Tuesday, Feb. 9

First Peoples - First Person Networking event

 Office Space 303, on the third floor, St. Andrew’s College 

Are you interested in Indigenous Health research? Network with researchers in the related area and write Prime Minister Trudeau a valentine in the support of the well-being of Indigenous children and the social inequalities they face. This is in conjunction with "'Have a Heart Day”, the campaign is led by the First Nations Child and Family Caring, a dynamic non-profit organization led by Dr. Cindy Blackstock which advocates for the rights of First Nations children. The Caring Society says, "Have a Heart Day is about caring Canadians working together to ensure First Nations children have proper services that make them feel proud of who they are”.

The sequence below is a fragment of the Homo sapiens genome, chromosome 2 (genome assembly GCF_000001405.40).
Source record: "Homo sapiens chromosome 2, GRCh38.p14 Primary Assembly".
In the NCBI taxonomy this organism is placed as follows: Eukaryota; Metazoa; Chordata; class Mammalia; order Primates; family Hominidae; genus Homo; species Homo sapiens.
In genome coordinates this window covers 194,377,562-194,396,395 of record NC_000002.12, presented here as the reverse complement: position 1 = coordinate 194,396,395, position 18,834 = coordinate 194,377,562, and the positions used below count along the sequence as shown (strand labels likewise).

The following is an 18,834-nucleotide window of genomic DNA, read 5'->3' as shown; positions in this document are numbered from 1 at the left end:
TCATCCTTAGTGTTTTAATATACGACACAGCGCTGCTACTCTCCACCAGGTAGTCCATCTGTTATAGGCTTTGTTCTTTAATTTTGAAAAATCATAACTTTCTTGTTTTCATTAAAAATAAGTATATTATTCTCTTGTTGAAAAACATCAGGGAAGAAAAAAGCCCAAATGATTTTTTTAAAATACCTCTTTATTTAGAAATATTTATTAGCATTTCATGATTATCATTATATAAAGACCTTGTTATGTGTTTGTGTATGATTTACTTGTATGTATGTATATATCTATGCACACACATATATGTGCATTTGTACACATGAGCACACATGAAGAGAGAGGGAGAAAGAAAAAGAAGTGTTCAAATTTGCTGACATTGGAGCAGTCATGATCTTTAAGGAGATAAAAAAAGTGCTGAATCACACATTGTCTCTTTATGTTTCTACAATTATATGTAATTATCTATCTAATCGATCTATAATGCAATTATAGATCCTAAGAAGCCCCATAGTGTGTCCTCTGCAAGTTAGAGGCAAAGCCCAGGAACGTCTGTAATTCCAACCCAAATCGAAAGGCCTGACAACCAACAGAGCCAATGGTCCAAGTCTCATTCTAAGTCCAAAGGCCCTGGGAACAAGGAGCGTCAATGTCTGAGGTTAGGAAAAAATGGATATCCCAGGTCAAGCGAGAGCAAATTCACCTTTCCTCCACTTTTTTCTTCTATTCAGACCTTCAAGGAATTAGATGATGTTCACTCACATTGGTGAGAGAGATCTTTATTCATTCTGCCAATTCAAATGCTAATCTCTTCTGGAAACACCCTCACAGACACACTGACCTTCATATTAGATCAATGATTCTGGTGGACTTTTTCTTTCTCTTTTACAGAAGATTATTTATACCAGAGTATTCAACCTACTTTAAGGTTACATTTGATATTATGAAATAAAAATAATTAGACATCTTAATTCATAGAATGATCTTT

Coffee and refreshments provided.

Student Success Stories and Innovative Programming

Noon-1 pm              
Room 1E80, College of Agriculture and Bioresources Building, 51 Campus Drive

An overview of the new Kanawayihetaytan Askiy certificate, as well as two new potential diploma streams will be provided. In addition, past student experiences will be provided by a past graduate of the Indigenous Peoples Resource Management Program and a student currently enrolled in the Renewable Resource Management Program.

Hosted by the College of Agriculture and Bioresources.

Research Exchange, Expertise, and Exposé, R(EX)3

1 pm      
Gordon Oakes Red Bear Student Centre